Microsoft Social Media Phones “Kin” Announced
Coming to Verizon the Kin aims for the side kick crowd that Microsoft lost a bit to Motoblur. From the video and what we can see here. This truly is the Social media phone we have been hearing rumors about. Literally the phone is plastered with real-time social media updates view status and much more that takers connectivity to a new level
Kin’s got three headline features: the Loop, the Spot and the Studio. If you’ve checked out Windows Phone 7 and its Live Tiles, the Loop will seem sorta familiar—it’s basically your favorite people and feeds, with their status updated in real time on your home screen. It’s the first thing you see when you turn the phone on, and unlike a standard Twitter timeline, it has a collage-y look to it.
Like Palm’s WebOS and Android 2.0, it integrates all of your contacts from Facebook and MySpace and Windows Live. There’s no Facebook or MySpace app, because everything is integrated. Your profile picture’s on the phone, for instance. The latest status updates from the friends you actually like show up in the Loop, but you can also deep dive into their profile, where you can see all of their info from Facebook or MySpace or whatever.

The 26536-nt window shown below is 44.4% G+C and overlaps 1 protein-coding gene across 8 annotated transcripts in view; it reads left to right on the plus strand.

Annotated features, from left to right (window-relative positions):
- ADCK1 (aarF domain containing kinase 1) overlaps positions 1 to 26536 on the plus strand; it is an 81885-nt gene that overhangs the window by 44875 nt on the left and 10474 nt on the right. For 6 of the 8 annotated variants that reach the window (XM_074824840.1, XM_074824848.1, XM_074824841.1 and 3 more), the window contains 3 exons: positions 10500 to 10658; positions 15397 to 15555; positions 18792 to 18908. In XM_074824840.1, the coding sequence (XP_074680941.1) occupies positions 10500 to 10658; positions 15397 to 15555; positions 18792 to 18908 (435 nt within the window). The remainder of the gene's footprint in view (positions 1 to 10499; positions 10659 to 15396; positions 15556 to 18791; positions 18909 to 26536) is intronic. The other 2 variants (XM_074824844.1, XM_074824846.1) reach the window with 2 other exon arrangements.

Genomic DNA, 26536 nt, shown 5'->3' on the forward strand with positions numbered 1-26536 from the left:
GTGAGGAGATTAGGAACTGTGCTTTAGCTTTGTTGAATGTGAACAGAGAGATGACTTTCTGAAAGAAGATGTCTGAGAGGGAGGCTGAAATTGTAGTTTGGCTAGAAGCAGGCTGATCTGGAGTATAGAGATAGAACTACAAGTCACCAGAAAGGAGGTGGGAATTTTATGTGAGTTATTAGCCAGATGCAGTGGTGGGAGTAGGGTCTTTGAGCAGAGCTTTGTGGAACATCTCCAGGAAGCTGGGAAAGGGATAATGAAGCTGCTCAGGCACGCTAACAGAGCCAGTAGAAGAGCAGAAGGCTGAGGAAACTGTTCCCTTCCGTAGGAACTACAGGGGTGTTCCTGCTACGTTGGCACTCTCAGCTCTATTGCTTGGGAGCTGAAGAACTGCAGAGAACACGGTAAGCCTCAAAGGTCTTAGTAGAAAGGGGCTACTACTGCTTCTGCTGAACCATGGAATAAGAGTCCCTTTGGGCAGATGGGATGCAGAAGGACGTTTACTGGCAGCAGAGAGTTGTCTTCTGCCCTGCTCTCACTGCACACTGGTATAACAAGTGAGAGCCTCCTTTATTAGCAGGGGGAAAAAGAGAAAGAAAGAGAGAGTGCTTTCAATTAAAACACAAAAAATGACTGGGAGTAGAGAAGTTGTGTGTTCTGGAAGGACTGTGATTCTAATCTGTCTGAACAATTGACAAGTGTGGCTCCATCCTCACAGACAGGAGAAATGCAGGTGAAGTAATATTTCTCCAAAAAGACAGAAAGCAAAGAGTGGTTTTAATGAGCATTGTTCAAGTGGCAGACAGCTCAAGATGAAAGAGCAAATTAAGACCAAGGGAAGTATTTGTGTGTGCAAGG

The Spot is one of Pink’s unique UI features—a dot, or spot, I suppose, permanently affixed the bottom center of the screen, you drag anything you want to share, from websites to photos to videos to status updates, down to the Spot, along with the people you wanna share it with, and it’s zapped over via the medium of your choice, like MMS or Facebook or email.
The Studio is the online portion of Kin, the site where all of your info is backed up, and you can view it like a timeline, with photos, messages, videos, call history and more arranged in grouped collages. Built on Silverlight, it’s oddly perhaps the most impressive part of Kin, creating the most seamless phone-to-PC-to-cloud experience ever. Everything—every photo, every video, every message—is backed up in full resolution, with geotagging to Studio. Every change, like adding contacts, you make in Studio is automatically synced to your phone. And it can do just about everything your phone can, like share via the Spot or check out the Loop. Simply put, Studio is the model for what an internet-connected phone experience should be like.
A squircle-shaped slider that literally fits in the palm of your hand. It’s got the least impressive specs—a tinyish 320×240 screen, 5 megapixel camera, VGA video recording, 4GB of non-expandable storage, less RAM.
480×320 screen, 8 megapixel camera, 720p video recording, 8GB non-expandable storage. Both run on Nvidia’s Tegra